While staying in Salvador, I was fortunate enough to have a chance to explore some of the outlying areas on a couple day trips. I highly recommend doing this, especially if you are a beach lover. I had originally planned to go to Morro de São Paulo, but on the day I was supposed to leave it was pouring down rain and the high winds meant that the boat ride out there was going to be rough. Instead, I opted to stay in Salvador, but was able to see the following places on a couple day-trips organized through a local friend.
Praia do Forte
Praia do Forte is a pleasant, upscale beach town to the northeast of Salvador. Leading to the beach, is a promenade full of well-kept shops and restaurants. At the beach is a tiny church, lighthouse and a sea turtle sanctuary run by Projeto TAMAR with interpretive exhibits.
Diogo is a tiny village secluded in the sand dunes and palms north of Praia do Forte. One of the main attractions to this sleepy hamlet is the popular restaurant Sombra da Mangueira. The restaurant’s signature dish is the moqueca de camarao (shrimp stew with cheese) served with rice and farofa. Each meal comes with complimentary ice cream of coconut, pineapple or mangaba. Some of the nearby sand dunes and beach are worth exploring, but it happened to be raining the day I visited.
Santo Amaro is worth a short stop if you are in the area to admire its architecture, especially around the main town square. The town was had most of its growth due to the sugar industry and is the hometown of brother-sister singers Caetano Veloso and Maria Betânia. They come back to Santo Amaro annually and perform.
Cachoeira is a town nestled in a verdant river valley, a region known as the Reconcavo. The area prospered under the sugar and tobacco industries in the eighteenth century. I found this city to be enchanting with its colorful historic buildings and churches, some well preserved and others not so much. The abandoned train station is particularly interesting. The riverfront of Cachoeira makes for a pleasant walk. Across the river, you can see the town of Sao Felix nestled on the hillside. Deeper into the town, there is a market where you can buy liqueur made with exotic Bahian fruits. You can definitely spend a few hours exploring and enjoying this amazing historic town. The entire city is considered a national monument by Brazil’s Instituto do Patrimônio Histórico e Artístico Nacional.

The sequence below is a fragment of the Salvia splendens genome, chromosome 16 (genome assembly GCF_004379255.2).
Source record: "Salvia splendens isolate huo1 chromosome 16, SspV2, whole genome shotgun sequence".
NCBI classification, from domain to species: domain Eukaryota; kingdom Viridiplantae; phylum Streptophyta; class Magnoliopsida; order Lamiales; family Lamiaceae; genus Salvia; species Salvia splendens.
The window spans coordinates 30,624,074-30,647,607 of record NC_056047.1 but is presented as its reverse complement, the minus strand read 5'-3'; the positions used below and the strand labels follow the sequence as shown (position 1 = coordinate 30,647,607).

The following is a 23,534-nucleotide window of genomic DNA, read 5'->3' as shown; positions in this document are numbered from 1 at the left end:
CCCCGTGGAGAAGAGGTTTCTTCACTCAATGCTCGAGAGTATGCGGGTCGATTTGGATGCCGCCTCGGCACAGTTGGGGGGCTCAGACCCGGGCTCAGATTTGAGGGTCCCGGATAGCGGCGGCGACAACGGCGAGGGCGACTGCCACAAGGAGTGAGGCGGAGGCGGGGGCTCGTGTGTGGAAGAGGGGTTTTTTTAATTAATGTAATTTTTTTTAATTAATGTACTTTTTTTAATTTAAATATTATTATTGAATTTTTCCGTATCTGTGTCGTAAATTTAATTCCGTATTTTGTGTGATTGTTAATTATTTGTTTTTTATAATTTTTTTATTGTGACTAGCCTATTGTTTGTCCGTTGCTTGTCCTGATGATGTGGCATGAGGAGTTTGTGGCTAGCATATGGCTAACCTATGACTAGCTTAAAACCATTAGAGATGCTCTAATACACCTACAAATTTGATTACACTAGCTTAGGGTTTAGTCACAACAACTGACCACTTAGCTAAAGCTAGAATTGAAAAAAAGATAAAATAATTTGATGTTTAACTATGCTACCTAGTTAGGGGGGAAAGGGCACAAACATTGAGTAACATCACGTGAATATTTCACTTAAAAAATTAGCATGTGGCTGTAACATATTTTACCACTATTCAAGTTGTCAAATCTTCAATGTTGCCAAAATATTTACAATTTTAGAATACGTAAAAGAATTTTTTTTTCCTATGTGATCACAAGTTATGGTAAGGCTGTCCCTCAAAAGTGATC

São Felix is a town across from the Rio Paraguaçu from Cachoeira, which you can reach by crossing a rickety one land bridge. It is much smaller than Cachoeira, but still has some interesting historic buildings. Like Cachoeira, São Félix owes its growth to the sugar and tobacco industries. Of interest is the old Dannemann cigar warehouse, which now serves as a cultural center.
Ilha da Itaparica
I ended up getting to spend a few hours on a beach in the late afternoon on the Ilha da Itaparica. My friend took me to a quiet beachside boteco, the Bar e Restaurante Iemanja, the Candomble goddess of the ocean. We essentially had the beachfront to ourselves. The owner cooked us some fish and served us beers. You could see the faint outline of the Salvador skyline across the water and the evening had a full moon that shone almost as brightly as the sun. After night fell, we drove to the northern tip of the island and caught a ferry boat back to Salvador.
Have you explored Praia do Forte, Diogo, Cachoeira, Sao Felix, Ilha da Itaparica or any other places on a day-trip from Salvador? Share your experience here.